On the Menu: out for dinner
I’m reading: Possession, by A.S. Byatt
When I was in college and, later, grad school, all my friends and I said the same thing: we would raise our kids to experience all different religions. However, here I am, Captain Zulu is now nine, yes, nine, and Ms Slinky is heading straight toward 6, and really, except for a couple of masses with my Mom or Mark’s Mom, and some sort of generic Christianity at the YMCA, they haven’t experienced anything. A couple of weeks ago, my neighbor invited me to go to church with her and I thought, why not? And while I was there, I thought: I will take the kids to a variety of churches/places of worship around the area, maybe one a month, and when we get to the end, see what we think.
I would not exactly characterize this as a spiritual journey, but I wouldn’t not, either. I’m keeping an open mind, that’s all.
So this church, the Hope Community Church, is what people would probably call a mega-church. It’s enormous, and going in, you feel almost like it’s more like a gym or a community center than a church. There’s a huge church area with a choir and two levels of seating, downstairs and the balcony, there’s a cafe, a quiet area for reading, a place where you can sit to meet with a church person and talk about your life, an enormous children’s area with nursery, plus rooms for the older kids. You can drop your kids off for the service and then pick them up afterwards. Everything is computerized.
At first, I was going to sit in the cafe and read, but then I decided to go upstairs and listen to the service. The first half was almost entirely singing. The second half was the pastor, talking. Perhaps I went the wrong week; his sermon seemed to be almost entirely about how people should get more involved in the church: emotionally, spiritually, service-wise, financially. To be fair, every religious community has those kinds of talks, at least sometimes, so I didn’t hold it against him. I did get turned off when he said, “the government can’t fix a pothole” and a number of people in the congregation cheered. It occurred to me: maybe this isn’t the church for me.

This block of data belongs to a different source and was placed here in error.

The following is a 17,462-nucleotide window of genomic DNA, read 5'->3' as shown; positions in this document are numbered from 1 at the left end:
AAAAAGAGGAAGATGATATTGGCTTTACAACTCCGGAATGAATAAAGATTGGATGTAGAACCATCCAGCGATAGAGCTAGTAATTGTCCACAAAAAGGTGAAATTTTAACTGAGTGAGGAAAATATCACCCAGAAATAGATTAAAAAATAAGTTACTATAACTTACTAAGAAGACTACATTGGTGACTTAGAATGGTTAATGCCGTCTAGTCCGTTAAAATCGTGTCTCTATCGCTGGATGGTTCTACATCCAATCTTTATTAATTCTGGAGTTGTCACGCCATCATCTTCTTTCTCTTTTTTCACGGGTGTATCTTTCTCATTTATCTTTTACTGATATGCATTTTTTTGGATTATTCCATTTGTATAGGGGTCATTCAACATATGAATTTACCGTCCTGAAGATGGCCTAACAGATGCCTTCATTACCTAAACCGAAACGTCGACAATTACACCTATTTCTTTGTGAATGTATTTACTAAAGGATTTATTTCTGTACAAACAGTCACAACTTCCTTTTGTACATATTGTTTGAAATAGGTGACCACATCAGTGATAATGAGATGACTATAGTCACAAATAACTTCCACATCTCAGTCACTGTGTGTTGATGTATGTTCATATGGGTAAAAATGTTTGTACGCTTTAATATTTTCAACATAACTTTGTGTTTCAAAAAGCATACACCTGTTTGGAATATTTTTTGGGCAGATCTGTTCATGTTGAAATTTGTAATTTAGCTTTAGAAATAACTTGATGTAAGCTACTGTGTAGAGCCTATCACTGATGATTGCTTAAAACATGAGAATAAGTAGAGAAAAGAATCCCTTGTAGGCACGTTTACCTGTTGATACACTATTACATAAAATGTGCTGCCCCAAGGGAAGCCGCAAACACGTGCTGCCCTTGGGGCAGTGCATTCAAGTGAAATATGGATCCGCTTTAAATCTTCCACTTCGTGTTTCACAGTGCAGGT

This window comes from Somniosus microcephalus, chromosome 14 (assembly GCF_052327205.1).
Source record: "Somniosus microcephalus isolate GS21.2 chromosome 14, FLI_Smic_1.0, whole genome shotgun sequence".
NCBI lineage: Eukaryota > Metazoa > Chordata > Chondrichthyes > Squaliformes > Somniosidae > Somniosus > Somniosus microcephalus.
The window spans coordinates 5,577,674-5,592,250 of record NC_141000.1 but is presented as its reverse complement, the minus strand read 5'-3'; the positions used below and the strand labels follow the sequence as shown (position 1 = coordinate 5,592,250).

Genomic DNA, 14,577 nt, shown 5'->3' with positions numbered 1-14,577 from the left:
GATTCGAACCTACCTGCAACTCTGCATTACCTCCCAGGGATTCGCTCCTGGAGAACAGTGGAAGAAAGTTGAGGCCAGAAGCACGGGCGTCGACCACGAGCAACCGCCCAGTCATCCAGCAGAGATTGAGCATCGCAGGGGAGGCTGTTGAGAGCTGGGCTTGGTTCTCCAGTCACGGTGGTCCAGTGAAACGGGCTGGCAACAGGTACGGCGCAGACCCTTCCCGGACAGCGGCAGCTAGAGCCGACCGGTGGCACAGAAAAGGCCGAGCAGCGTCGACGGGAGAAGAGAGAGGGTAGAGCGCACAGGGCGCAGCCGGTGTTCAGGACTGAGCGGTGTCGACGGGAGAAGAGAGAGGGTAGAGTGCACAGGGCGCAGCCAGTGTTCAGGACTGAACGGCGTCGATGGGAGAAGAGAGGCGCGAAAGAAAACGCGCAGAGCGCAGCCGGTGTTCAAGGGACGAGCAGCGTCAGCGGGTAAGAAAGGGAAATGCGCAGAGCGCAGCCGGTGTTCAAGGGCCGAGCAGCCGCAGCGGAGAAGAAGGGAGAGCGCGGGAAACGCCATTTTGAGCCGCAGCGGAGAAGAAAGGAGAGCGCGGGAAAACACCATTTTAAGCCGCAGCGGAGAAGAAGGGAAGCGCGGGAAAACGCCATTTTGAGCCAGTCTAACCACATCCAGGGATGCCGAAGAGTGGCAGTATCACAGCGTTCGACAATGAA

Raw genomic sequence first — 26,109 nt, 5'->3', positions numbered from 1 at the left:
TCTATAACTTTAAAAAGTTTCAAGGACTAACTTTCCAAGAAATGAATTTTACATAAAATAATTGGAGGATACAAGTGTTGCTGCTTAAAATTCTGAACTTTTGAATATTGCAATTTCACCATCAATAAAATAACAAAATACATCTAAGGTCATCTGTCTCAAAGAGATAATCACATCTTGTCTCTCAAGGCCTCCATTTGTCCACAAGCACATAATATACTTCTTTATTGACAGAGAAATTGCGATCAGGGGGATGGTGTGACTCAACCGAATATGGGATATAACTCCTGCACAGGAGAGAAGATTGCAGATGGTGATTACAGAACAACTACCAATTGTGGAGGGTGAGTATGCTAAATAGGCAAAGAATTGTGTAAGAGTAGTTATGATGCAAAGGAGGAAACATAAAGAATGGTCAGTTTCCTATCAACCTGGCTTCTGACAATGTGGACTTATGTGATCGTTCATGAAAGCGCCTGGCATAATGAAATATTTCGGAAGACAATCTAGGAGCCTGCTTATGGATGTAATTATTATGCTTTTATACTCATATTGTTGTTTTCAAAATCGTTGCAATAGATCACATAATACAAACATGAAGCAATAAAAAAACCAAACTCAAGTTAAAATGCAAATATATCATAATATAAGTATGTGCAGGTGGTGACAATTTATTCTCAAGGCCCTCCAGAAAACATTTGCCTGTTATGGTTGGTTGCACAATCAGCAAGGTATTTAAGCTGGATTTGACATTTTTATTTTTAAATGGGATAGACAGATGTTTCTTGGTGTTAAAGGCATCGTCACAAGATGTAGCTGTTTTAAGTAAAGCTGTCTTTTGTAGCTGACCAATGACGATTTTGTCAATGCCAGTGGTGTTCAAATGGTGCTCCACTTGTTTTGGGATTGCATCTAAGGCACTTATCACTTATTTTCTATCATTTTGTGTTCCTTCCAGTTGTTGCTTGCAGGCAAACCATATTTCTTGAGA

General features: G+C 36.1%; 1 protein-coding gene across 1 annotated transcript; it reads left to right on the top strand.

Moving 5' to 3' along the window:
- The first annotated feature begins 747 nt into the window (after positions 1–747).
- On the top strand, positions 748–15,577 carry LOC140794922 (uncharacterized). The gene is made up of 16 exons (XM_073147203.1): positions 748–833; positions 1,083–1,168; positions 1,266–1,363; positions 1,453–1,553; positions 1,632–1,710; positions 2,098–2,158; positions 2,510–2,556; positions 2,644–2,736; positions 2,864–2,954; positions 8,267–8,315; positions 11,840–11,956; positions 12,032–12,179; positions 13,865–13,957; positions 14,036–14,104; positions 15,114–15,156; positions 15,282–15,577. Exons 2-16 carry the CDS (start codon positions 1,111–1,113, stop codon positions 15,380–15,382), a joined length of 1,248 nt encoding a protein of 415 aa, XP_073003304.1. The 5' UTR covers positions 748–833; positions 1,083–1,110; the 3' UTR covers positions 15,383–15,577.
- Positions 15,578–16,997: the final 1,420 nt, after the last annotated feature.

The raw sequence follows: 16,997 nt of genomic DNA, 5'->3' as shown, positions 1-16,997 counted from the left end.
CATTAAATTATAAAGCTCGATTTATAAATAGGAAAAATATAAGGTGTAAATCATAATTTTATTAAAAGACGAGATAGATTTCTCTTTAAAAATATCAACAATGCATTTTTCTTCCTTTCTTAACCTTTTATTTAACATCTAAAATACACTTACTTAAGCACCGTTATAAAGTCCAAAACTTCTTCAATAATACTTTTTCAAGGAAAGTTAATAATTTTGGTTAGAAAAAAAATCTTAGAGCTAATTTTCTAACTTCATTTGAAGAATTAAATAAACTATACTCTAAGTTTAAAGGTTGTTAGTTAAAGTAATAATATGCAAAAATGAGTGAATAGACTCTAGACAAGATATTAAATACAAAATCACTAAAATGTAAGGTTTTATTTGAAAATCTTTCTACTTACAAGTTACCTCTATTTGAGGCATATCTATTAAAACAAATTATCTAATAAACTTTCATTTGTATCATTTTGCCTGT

As someone raised Catholic with extensive experience in Islam, one thing struck me very forcefully: there was almost no ritual involved in the service. That is, I think, what people who become protestants – some of them anyway – like about it, but it didn’t feel like church to me. It felt more like sitting around with some friends talking about church. It also felt a little like those religious programs I’ve occasionally flipped through on TV. Perhaps the singing at the beginning was a little bit ritualistic? I don’t know.
Also, because the sermon was mostly about people getting involved, and not really about the church’s views per se, I’m not sure where it stands on theological issues. They do have a whole ton of programs you can do to find that out, but I’m not intrigued enough to devote six Wednesday evenings in a row (or whatever it is) to finding out. My neighbor is very ‘what it says in the Bible’ although not in a crazy sense, so this is probably not the first church I would have chosen to visit.
Coming Up: a Quaker meeting (at least that’s the plan)